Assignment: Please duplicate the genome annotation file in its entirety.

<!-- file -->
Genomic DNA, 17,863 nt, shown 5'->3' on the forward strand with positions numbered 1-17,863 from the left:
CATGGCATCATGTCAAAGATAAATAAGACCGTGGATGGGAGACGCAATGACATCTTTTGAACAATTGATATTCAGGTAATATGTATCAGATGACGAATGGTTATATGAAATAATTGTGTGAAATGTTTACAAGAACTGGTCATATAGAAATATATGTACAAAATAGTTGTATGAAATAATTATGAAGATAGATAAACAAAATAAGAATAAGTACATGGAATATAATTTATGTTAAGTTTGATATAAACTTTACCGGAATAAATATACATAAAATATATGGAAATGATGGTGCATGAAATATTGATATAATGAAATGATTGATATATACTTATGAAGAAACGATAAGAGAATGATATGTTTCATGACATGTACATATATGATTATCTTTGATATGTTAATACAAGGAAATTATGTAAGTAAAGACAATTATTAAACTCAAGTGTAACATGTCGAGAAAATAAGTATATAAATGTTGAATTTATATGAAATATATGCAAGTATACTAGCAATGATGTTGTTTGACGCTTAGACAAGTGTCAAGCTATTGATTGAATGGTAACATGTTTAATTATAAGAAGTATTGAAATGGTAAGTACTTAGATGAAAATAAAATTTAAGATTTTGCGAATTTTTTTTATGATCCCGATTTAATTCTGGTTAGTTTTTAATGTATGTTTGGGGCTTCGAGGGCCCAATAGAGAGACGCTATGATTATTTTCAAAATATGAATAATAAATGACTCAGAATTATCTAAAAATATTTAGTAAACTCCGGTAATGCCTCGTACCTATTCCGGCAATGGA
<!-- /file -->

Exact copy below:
Genomic DNA, 17,863 nt, shown 5'->3' on the forward strand with positions numbered 1-17,863 from the left:
CATGGCATCATGTCAAAGATAAATAAGACCGTGGATGGGAGACGCAATGACATCTTTTGAACAATTGATATTCAGGTAATATGTATCAGATGACGAATGGTTATATGAAATAATTGTGTGAAATGTTTACAAGAACTGGTCATATAGAAATATATGTACAAAATAGTTGTATGAAATAATTATGAAGATAGATAAACAAAATAAGAATAAGTACATGGAATATAATTTATGTTAAGTTTGATATAAACTTTACCGGAATAAATATACATAAAATATATGGAAATGATGGTGCATGAAATATTGATATAATGAAATGATTGATATATACTTATGAAGAAACGATAAGAGAATGATATGTTTCATGACATGTACATATATGATTATCTTTGATATGTTAATACAAGGAAATTATGTAAGTAAAGACAATTATTAAACTCAAGTGTAACATGTCGAGAAAATAAGTATATAAATGTTGAATTTATATGAAATATATGCAAGTATACTAGCAATGATGTTGTTTGACGCTTAGACAAGTGTCAAGCTATTGATTGAATGGTAACATGTTTAATTATAAGAAGTATTGAAATGGTAAGTACTTAGATGAAAATAAAATTTAAGATTTTGCGAATTTTTTTTATGATCCCGATTTAATTCTGGTTAGTTTTTAATGTATGTTTGGGGCTTCGAGGGCCCAATAGAGAGACGCTATGATTATTTTCAAAATATGAATAATAAATGACTCAGAATTATCTAAAAATATTTAGTAAACTCCGGTAATGCCTCGTACCTATTCCGGCAATGGA